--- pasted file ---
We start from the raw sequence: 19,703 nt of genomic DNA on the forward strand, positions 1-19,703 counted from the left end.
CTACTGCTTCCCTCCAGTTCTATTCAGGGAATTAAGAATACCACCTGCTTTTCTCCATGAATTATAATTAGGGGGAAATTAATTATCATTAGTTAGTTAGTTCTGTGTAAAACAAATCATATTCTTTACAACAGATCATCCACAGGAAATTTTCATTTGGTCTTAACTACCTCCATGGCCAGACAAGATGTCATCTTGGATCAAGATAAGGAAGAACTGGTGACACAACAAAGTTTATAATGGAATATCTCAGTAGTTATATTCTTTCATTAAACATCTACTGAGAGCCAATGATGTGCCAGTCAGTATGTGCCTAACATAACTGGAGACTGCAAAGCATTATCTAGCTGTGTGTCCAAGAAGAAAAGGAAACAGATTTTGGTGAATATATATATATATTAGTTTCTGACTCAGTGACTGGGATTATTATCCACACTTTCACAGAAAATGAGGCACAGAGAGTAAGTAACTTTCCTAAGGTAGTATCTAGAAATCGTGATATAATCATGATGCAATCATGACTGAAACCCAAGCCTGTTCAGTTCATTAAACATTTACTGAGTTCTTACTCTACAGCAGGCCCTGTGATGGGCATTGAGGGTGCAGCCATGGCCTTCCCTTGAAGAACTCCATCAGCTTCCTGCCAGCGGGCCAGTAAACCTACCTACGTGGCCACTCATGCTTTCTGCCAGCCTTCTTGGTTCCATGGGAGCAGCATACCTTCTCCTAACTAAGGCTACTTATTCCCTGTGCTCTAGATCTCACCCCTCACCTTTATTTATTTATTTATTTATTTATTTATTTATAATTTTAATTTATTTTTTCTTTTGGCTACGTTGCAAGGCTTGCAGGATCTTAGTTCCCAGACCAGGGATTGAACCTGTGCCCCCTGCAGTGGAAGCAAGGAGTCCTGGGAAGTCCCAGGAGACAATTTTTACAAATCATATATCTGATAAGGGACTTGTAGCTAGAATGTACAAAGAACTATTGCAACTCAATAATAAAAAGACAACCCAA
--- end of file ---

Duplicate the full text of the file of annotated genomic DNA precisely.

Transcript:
We start from the raw sequence: 19,703 nt of genomic DNA on the forward strand, positions 1-19,703 counted from the left end.
CTACTGCTTCCCTCCAGTTCTATTCAGGGAATTAAGAATACCACCTGCTTTTCTCCATGAATTATAATTAGGGGGAAATTAATTATCATTAGTTAGTTAGTTCTGTGTAAAACAAATCATATTCTTTACAACAGATCATCCACAGGAAATTTTCATTTGGTCTTAACTACCTCCATGGCCAGACAAGATGTCATCTTGGATCAAGATAAGGAAGAACTGGTGACACAACAAAGTTTATAATGGAATATCTCAGTAGTTATATTCTTTCATTAAACATCTACTGAGAGCCAATGATGTGCCAGTCAGTATGTGCCTAACATAACTGGAGACTGCAAAGCATTATCTAGCTGTGTGTCCAAGAAGAAAAGGAAACAGATTTTGGTGAATATATATATATATTAGTTTCTGACTCAGTGACTGGGATTATTATCCACACTTTCACAGAAAATGAGGCACAGAGAGTAAGTAACTTTCCTAAGGTAGTATCTAGAAATCGTGATATAATCATGATGCAATCATGACTGAAACCCAAGCCTGTTCAGTTCATTAAACATTTACTGAGTTCTTACTCTACAGCAGGCCCTGTGATGGGCATTGAGGGTGCAGCCATGGCCTTCCCTTGAAGAACTCCATCAGCTTCCTGCCAGCGGGCCAGTAAACCTACCTACGTGGCCACTCATGCTTTCTGCCAGCCTTCTTGGTTCCATGGGAGCAGCATACCTTCTCCTAACTAAGGCTACTTATTCCCTGTGCTCTAGATCTCACCCCTCACCTTTATTTATTTATTTATTTATTTATTTATTTATAATTTTAATTTATTTTTTCTTTTGGCTACGTTGCAAGGCTTGCAGGATCTTAGTTCCCAGACCAGGGATTGAACCTGTGCCCCCTGCAGTGGAAGCAAGGAGTCCTGGGAAGTCCCAGGAGACAATTTTTACAAATCATATATCTGATAAGGGACTTGTAGCTAGAATGTACAAAGAACTATTGCAACTCAATAATAAAAAGACAACCCAA